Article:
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Banksia integrifolia ssp. integrifolia
Coast Banksia is classic Australian flora, and is a native species of tree that grows along the country's east coast. A member of the Proteaceae family, it is one of the most widely distributed Banksia species, occurring between Victoria and Central Queensland in a broad range of habitats, from coastal dunes to mountain areas. It is highly variable in form, but is most often encountered as a tree up to 25 metres (82 ft) in height, (although this spindly young specimen was nowhere near that). Its leaves have dark green upper surfaces and white undersides, a contrast that can be striking on windy days. (Wiki) The flowers are magnificent, and this spotting shows various stages from flower to seed cone. The nectar is an important winter food for sugar gliders (Petaurus breviceps).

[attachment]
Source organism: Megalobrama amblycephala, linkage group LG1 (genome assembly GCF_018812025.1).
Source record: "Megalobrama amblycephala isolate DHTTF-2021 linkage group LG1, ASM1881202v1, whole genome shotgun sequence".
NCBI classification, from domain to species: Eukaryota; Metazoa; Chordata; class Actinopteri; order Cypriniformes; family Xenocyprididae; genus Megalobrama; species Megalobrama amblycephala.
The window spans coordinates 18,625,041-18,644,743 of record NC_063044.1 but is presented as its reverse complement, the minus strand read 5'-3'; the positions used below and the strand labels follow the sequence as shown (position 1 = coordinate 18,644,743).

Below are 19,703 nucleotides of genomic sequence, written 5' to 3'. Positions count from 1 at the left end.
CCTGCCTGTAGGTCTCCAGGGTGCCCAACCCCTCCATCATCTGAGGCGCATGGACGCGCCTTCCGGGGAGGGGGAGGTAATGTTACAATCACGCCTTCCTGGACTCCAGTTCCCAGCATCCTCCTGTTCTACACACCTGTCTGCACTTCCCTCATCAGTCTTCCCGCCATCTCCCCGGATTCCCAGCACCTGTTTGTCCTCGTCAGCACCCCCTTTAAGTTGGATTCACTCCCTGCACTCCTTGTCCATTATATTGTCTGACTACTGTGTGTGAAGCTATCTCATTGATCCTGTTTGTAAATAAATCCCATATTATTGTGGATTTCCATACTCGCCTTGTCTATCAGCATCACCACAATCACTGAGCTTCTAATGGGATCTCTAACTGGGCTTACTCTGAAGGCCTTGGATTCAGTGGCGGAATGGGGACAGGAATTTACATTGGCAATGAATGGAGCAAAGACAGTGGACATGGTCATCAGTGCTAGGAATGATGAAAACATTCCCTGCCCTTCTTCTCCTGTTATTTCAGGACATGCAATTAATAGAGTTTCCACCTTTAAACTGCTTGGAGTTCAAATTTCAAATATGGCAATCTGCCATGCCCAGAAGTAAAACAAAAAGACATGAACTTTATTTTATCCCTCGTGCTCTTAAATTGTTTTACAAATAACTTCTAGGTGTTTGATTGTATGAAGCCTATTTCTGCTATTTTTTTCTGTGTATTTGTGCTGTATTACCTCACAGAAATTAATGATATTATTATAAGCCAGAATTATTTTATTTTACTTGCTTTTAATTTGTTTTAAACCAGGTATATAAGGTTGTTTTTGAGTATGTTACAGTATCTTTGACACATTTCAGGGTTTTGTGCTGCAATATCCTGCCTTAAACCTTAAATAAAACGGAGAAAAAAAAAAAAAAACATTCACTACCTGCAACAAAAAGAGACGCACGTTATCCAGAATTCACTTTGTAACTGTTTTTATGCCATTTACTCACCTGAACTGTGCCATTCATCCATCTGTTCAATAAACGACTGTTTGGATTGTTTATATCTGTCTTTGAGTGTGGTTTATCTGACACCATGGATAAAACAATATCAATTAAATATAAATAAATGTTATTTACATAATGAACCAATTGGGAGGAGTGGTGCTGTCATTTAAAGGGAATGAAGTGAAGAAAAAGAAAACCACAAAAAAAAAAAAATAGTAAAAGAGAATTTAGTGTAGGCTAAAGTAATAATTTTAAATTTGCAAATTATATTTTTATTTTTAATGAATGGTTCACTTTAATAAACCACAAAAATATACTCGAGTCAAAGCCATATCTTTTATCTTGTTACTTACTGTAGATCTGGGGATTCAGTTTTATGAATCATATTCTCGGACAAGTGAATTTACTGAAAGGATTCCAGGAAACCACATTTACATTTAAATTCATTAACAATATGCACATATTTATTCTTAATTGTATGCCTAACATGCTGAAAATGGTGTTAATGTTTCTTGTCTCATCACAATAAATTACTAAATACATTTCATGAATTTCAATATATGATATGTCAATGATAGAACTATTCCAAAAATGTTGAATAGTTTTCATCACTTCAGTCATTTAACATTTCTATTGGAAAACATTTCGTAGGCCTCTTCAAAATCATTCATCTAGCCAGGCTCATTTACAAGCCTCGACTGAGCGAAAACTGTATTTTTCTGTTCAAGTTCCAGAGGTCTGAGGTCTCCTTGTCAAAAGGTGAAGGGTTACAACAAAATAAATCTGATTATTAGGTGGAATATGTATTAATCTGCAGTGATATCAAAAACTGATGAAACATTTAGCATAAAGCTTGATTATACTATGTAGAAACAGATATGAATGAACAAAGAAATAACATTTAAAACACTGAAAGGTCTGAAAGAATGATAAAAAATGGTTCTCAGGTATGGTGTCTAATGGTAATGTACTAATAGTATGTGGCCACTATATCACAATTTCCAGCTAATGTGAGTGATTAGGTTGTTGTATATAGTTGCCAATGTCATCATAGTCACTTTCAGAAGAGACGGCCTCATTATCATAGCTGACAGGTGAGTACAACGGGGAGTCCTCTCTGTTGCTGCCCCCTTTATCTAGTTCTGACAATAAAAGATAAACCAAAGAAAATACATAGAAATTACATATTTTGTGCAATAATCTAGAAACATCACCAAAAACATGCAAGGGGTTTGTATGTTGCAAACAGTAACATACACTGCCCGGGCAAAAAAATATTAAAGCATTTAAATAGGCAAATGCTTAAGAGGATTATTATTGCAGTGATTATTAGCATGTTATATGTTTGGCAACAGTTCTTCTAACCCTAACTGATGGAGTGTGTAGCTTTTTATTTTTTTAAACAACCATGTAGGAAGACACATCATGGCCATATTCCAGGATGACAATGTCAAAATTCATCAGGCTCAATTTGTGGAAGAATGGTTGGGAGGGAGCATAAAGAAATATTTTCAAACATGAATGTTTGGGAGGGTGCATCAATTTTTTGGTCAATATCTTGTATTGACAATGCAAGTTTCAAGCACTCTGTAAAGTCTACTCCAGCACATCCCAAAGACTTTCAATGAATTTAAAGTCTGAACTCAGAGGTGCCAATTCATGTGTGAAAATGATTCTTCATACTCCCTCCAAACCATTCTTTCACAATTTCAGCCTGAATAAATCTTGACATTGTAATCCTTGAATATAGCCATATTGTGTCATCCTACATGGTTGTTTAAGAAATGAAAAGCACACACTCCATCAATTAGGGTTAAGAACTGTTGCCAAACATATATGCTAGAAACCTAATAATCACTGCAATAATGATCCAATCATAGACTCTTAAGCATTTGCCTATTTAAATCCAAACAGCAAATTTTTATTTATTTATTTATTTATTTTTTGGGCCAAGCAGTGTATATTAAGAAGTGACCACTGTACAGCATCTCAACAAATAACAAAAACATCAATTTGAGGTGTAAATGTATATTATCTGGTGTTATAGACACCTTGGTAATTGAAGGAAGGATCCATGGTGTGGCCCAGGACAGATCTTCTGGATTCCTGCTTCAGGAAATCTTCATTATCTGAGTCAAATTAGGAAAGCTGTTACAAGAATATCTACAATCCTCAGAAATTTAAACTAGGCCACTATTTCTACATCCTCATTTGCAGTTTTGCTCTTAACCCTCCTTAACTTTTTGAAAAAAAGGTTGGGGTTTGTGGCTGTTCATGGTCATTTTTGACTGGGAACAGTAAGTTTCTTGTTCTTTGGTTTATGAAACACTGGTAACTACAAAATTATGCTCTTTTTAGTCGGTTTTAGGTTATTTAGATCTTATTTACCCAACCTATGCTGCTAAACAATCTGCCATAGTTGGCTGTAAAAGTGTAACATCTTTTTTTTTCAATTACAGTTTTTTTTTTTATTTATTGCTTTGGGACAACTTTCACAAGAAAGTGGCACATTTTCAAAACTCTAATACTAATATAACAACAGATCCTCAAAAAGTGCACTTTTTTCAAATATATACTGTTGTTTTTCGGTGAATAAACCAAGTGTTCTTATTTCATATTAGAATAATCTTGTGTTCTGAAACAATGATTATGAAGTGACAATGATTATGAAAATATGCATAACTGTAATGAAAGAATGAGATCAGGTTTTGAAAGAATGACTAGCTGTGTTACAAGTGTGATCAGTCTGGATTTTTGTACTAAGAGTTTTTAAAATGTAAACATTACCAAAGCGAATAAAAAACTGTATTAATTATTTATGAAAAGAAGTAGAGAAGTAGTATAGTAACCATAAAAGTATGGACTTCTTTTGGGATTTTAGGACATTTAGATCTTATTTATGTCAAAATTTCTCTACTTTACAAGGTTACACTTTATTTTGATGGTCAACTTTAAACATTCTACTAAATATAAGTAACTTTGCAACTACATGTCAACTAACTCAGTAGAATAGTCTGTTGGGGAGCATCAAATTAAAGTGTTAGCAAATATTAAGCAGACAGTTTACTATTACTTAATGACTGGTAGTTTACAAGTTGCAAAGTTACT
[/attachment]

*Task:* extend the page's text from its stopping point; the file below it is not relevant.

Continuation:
Spotted along the Summit Track at the Mt. Gravatt Conservation Reserve, only a few kilometres from Brisbane's CBD. Naturally seeded tree in sandy soil, in a well-shaded area due to surrounding tall eucalypts in dry sclerophyll forest.
Mount Gravatt Environment Group maintain this reserve, and their website is very informative and comprehensive - https://megoutlook.org/flora-fauna/ I've confirmed this spotting ID with this website.
Lat: -27.54, Long: 153.07
Spotted on May 31, 2019
Submitted on May 31, 2019